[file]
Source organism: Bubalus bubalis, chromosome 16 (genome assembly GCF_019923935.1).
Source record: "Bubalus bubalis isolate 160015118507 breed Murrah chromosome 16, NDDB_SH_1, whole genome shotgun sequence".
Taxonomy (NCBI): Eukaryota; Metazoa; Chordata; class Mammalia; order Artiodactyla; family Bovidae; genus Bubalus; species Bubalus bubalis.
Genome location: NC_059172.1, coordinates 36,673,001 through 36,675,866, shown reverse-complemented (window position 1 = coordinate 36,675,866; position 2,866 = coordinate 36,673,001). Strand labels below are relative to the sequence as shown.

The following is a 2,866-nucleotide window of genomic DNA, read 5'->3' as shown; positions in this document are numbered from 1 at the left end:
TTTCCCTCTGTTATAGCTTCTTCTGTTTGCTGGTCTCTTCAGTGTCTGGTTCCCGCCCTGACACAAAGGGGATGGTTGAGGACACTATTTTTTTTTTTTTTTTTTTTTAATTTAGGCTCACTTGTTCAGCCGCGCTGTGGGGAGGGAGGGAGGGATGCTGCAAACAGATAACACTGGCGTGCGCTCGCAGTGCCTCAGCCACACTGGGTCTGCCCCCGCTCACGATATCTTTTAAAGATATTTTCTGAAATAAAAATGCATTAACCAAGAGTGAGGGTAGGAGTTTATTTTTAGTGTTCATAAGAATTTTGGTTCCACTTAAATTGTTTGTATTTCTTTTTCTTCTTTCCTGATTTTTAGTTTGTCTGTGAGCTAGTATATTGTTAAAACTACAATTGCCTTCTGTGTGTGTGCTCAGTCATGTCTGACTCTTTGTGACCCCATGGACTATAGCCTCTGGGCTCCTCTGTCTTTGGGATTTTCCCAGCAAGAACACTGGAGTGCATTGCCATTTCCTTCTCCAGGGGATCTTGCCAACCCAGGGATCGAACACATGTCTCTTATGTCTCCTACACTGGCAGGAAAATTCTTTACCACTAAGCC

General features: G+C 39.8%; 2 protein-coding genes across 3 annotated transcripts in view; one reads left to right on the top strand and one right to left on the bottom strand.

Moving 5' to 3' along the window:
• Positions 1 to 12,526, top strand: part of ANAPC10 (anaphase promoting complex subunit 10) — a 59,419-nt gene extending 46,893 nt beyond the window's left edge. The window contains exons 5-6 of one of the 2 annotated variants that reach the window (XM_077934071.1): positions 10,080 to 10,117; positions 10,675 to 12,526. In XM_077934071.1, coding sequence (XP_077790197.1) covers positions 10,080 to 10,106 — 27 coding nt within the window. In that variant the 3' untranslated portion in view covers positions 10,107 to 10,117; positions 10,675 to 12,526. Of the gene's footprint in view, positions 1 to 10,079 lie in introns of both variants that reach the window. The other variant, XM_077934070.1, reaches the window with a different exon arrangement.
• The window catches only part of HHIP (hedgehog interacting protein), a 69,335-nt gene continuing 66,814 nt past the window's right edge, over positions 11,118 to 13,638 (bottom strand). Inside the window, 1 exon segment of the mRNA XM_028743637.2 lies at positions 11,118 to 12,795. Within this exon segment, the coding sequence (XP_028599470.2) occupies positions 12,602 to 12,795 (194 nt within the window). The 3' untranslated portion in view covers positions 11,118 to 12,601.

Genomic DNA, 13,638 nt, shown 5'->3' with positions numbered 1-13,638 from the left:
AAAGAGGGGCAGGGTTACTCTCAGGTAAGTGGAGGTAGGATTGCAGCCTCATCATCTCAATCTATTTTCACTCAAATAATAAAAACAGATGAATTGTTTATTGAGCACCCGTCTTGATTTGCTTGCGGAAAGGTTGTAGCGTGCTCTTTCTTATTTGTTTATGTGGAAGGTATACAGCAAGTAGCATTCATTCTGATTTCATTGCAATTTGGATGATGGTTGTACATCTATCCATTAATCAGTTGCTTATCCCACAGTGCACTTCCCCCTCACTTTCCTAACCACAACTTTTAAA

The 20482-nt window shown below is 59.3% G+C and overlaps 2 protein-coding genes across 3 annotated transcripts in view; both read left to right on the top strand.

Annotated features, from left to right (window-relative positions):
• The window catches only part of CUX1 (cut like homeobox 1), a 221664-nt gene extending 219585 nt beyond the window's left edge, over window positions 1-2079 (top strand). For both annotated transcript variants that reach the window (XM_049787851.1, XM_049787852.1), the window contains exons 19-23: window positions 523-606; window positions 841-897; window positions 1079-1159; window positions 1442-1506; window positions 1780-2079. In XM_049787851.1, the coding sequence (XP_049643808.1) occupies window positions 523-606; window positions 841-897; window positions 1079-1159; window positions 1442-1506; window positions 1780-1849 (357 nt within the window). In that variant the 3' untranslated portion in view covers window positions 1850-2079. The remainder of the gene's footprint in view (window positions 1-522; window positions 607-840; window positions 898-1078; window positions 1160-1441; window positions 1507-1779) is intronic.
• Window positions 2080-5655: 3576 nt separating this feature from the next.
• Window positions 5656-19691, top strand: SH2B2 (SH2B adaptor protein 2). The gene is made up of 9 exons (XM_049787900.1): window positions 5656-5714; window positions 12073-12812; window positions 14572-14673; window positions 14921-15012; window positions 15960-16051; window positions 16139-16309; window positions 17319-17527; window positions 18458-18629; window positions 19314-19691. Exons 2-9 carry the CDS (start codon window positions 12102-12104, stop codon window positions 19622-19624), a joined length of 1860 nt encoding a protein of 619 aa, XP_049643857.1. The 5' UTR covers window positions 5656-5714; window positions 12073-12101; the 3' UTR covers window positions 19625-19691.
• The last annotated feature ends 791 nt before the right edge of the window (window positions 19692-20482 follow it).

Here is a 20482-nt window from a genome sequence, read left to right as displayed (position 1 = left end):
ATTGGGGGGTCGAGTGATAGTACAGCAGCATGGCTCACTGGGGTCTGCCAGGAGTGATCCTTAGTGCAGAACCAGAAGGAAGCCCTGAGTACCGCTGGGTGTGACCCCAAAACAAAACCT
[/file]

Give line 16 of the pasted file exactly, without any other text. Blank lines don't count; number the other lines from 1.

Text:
• Window positions 2080-5655: 3576 nt separating this feature from the next.